Chronicle Play

History is one of the three main genres in Western theatre alongside tragedy and comedy, although it originated, in its modern form, thousands of years later than the other primary genres. For this reason, it is often treated as a subset of tragedy. A play in this genre is known as a history play and is based on a historical narrative, often set in the medieval or early modern past. History emerged as a distinct genre from tragedy in Renaissance England. The best known examples of the genre are the history plays written by William Shakespeare, whose plays still serve to define the genre. History plays also appear elsewhere in British and Western literature, such as Thomas Heywood’s Edward IV, Schiller’s Mary Stuart or the Dutch genre Gijsbrecht van Aemstel.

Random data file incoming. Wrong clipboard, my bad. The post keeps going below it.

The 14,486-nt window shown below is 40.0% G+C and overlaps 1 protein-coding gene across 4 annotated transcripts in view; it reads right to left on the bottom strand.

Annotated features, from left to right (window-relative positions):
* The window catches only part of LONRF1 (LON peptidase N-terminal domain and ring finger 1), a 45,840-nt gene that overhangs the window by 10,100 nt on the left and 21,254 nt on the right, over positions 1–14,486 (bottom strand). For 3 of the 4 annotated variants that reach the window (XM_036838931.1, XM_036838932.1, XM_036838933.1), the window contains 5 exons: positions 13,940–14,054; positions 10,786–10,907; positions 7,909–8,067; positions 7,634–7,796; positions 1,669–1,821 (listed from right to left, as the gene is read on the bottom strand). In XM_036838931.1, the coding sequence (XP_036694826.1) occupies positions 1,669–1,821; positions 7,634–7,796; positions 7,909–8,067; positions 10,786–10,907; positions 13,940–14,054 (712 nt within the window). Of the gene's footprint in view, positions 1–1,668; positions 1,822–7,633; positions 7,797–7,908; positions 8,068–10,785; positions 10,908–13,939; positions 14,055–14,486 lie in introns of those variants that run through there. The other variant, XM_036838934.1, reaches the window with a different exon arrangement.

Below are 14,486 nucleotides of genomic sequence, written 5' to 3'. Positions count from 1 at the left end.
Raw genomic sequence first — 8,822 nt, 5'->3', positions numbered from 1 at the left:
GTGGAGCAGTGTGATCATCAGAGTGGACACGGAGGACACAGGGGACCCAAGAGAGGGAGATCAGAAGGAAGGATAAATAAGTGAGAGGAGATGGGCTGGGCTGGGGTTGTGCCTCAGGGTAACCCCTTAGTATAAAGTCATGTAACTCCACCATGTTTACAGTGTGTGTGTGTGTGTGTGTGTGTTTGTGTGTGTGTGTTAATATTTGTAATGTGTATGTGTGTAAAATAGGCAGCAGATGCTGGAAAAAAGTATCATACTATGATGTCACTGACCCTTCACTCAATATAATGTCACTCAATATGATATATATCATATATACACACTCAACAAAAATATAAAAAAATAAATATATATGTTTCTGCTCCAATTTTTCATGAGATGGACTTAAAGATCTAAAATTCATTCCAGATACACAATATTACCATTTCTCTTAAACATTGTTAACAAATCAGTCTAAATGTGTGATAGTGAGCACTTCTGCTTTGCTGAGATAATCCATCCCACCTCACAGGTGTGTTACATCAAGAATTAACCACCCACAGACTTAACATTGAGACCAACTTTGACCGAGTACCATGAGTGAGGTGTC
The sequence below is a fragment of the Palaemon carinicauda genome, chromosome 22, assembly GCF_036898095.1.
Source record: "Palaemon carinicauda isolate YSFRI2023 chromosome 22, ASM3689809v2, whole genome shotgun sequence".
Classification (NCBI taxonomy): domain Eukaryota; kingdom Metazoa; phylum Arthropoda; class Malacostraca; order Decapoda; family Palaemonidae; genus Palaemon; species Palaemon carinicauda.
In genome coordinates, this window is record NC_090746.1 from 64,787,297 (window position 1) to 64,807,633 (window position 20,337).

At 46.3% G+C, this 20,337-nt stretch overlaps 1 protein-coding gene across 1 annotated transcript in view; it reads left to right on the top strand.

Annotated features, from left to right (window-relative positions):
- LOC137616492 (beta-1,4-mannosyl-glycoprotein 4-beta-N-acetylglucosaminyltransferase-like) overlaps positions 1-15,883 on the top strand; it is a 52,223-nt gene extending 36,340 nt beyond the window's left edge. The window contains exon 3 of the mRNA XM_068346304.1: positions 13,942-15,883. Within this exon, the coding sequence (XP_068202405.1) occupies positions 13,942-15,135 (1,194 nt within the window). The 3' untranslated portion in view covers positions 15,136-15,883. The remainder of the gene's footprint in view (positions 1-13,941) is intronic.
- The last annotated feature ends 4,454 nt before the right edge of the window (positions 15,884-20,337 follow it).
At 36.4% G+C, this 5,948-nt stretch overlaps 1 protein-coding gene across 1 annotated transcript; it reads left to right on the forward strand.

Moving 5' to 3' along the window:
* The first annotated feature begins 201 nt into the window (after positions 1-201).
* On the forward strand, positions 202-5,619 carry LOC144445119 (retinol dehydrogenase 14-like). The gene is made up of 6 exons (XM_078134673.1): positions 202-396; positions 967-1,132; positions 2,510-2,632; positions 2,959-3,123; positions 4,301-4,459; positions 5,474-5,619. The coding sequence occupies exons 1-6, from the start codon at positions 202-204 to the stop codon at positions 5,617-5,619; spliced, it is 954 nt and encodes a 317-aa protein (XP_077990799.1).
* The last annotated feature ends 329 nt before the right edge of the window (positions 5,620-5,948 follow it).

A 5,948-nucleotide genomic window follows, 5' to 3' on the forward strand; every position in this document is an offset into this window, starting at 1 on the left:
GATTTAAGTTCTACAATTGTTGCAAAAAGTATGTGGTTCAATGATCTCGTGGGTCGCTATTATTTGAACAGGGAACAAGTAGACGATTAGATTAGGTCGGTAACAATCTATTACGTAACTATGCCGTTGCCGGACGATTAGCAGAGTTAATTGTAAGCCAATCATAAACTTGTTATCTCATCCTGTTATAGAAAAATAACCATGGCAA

InfoPlease worthwhile definition of the chronicle play. Comprehensive discussion about the chronicle play in English theatre history. Useful analysis of Shakespeare’s Richard II, King John and Henry IV as examples of different types of chronicle plays.

Saint Vincent College Course outline with brief mention defining the history play.

This page uses Creative Commons Licensed excerpt(s) from Wikipedia.

You may also like...